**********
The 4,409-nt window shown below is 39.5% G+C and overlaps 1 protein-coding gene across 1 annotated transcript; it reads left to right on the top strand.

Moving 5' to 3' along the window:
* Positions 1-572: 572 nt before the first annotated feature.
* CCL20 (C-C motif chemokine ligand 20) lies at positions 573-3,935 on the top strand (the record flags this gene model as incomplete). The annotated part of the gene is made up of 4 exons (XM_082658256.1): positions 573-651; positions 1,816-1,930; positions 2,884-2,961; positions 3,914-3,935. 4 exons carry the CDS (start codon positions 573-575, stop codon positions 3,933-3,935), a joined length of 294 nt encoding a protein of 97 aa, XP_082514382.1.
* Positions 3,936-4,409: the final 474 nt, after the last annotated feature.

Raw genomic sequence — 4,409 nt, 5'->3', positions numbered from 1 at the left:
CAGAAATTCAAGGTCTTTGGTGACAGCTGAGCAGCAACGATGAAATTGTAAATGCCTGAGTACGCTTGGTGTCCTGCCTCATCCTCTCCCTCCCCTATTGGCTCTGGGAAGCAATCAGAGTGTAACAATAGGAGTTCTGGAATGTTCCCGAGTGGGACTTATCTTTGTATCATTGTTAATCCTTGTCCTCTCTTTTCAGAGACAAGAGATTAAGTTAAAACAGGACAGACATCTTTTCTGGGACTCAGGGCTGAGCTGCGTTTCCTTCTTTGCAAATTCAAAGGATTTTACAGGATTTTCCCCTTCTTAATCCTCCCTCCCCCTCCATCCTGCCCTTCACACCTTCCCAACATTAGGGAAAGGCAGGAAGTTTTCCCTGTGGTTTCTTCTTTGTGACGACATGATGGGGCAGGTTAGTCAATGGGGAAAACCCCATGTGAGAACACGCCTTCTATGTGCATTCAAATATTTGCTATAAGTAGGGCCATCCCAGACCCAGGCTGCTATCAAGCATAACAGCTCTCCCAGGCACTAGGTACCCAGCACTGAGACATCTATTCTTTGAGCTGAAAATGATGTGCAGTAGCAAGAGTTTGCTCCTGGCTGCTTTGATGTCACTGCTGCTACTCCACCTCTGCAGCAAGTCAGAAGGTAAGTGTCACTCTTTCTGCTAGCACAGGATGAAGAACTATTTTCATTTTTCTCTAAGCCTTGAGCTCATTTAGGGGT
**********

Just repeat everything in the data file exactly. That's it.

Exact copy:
The 4,409-nt window shown below is 39.5% G+C and overlaps 1 protein-coding gene across 1 annotated transcript; it reads left to right on the top strand.

Moving 5' to 3' along the window:
* Positions 1-572: 572 nt before the first annotated feature.
* CCL20 (C-C motif chemokine ligand 20) lies at positions 573-3,935 on the top strand (the record flags this gene model as incomplete). The annotated part of the gene is made up of 4 exons (XM_082658256.1): positions 573-651; positions 1,816-1,930; positions 2,884-2,961; positions 3,914-3,935. 4 exons carry the CDS (start codon positions 573-575, stop codon positions 3,933-3,935), a joined length of 294 nt encoding a protein of 97 aa, XP_082514382.1.
* Positions 3,936-4,409: the final 474 nt, after the last annotated feature.

Raw genomic sequence — 4,409 nt, 5'->3', positions numbered from 1 at the left:
CAGAAATTCAAGGTCTTTGGTGACAGCTGAGCAGCAACGATGAAATTGTAAATGCCTGAGTACGCTTGGTGTCCTGCCTCATCCTCTCCCTCCCCTATTGGCTCTGGGAAGCAATCAGAGTGTAACAATAGGAGTTCTGGAATGTTCCCGAGTGGGACTTATCTTTGTATCATTGTTAATCCTTGTCCTCTCTTTTCAGAGACAAGAGATTAAGTTAAAACAGGACAGACATCTTTTCTGGGACTCAGGGCTGAGCTGCGTTTCCTTCTTTGCAAATTCAAAGGATTTTACAGGATTTTCCCCTTCTTAATCCTCCCTCCCCCTCCATCCTGCCCTTCACACCTTCCCAACATTAGGGAAAGGCAGGAAGTTTTCCCTGTGGTTTCTTCTTTGTGACGACATGATGGGGCAGGTTAGTCAATGGGGAAAACCCCATGTGAGAACACGCCTTCTATGTGCATTCAAATATTTGCTATAAGTAGGGCCATCCCAGACCCAGGCTGCTATCAAGCATAACAGCTCTCCCAGGCACTAGGTACCCAGCACTGAGACATCTATTCTTTGAGCTGAAAATGATGTGCAGTAGCAAGAGTTTGCTCCTGGCTGCTTTGATGTCACTGCTGCTACTCCACCTCTGCAGCAAGTCAGAAGGTAAGTGTCACTCTTTCTGCTAGCACAGGATGAAGAACTATTTTCATTTTTCTCTAAGCCTTGAGCTCATTTAGGGGT